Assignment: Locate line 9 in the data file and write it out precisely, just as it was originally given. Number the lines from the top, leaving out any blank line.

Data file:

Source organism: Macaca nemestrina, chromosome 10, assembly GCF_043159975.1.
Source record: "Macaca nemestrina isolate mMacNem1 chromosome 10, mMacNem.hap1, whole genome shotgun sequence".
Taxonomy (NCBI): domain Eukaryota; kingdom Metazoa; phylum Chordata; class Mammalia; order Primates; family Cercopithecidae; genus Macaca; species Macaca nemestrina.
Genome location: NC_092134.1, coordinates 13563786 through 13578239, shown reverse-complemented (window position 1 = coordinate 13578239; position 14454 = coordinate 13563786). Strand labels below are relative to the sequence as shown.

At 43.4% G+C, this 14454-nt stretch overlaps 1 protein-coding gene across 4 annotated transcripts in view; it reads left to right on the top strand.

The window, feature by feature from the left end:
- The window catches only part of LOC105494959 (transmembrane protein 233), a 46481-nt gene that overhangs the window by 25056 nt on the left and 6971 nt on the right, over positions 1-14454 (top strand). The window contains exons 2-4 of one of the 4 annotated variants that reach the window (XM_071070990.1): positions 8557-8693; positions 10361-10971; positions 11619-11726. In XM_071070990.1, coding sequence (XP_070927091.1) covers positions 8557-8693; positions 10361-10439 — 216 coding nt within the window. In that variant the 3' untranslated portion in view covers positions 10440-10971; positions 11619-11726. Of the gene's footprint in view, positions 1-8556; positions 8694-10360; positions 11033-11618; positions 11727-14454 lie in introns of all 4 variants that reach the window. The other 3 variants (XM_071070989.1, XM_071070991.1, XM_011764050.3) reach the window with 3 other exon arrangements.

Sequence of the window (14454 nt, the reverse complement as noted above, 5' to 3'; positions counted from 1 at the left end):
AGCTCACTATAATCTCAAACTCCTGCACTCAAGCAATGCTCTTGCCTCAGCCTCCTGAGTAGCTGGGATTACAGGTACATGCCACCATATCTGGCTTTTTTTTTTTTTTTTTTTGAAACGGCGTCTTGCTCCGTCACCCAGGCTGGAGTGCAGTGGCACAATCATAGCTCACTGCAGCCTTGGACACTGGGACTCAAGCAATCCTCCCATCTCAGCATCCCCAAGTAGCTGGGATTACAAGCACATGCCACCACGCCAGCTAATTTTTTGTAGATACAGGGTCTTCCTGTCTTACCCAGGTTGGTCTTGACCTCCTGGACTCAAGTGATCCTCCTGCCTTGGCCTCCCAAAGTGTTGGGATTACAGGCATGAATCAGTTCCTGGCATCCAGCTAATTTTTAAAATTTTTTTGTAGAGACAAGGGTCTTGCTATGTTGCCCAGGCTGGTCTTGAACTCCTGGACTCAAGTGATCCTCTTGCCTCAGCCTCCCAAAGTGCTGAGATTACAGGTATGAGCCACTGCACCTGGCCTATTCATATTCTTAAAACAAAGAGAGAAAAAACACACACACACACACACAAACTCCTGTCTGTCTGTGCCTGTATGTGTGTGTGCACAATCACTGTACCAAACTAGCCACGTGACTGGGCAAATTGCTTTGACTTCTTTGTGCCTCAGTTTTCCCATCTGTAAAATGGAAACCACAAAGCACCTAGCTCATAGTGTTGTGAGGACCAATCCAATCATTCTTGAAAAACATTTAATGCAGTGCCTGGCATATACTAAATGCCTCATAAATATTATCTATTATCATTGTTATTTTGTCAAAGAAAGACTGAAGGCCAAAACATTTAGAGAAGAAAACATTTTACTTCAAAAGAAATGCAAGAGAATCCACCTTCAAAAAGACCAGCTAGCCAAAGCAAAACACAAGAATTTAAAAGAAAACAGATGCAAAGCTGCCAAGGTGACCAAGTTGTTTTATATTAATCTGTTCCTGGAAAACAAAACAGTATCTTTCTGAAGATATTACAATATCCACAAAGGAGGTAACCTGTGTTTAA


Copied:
AGCTCACTATAATCTCAAACTCCTGCACTCAAGCAATGCTCTTGCCTCAGCCTCCTGAGTAGCTGGGATTACAGGTACATGCCACCATATCTGGCTTTTTTTTTTTTTTTTTTTGAAACGGCGTCTTGCTCCGTCACCCAGGCTGGAGTGCAGTGGCACAATCATAGCTCACTGCAGCCTTGGACACTGGGACTCAAGCAATCCTCCCATCTCAGCATCCCCAAGTAGCTGGGATTACAAGCACATGCCACCACGCCAGCTAATTTTTTGTAGATACAGGGTCTTCCTGTCTTACCCAGGTTGGTCTTGACCTCCTGGACTCAAGTGATCCTCCTGCCTTGGCCTCCCAAAGTGTTGGGATTACAGGCATGAATCAGTTCCTGGCATCCAGCTAATTTTTAAAATTTTTTTGTAGAGACAAGGGTCTTGCTATGTTGCCCAGGCTGGTCTTGAACTCCTGGACTCAAGTGATCCTCTTGCCTCAGCCTCCCAAAGTGCTGAGATTACAGGTATGAGCCACTGCACCTGGCCTATTCATATTCTTAAAACAAAGAGAGAAAAAACACACACACACACACACAAACTCCTGTCTGTCTGTGCCTGTATGTGTGTGTGCACAATCACTGTACCAAACTAGCCACGTGACTGGGCAAATTGCTTTGACTTCTTTGTGCCTCAGTTTTCCCATCTGTAAAATGGAAACCACAAAGCACCTAGCTCATAGTGTTGTGAGGACCAATCCAATCATTCTTGAAAAACATTTAATGCAGTGCCTGGCATATACTAAATGCCTCATAAATATTATCTATTATCATTGTTATTTTGTCAAAGAAAGACTGAAGGCCAAAACATTTAGAGAAGAAAACATTTTACTTCAAAAGAAATGCAAGAGAATCCACCTTCAAAAAGACCAGCTAGCCAAAGCAAAACACAAGAATTTAAAAGAAAACAGATGCAAAGCTGCCAAGGTGACCAAGTTGTTTTATATTAATCTGTTCCTGGAAAACAAAACAGTATCTTTCTGAAGATATTACAATATCCACAAAGGAGGTAACCTGTGTTTAA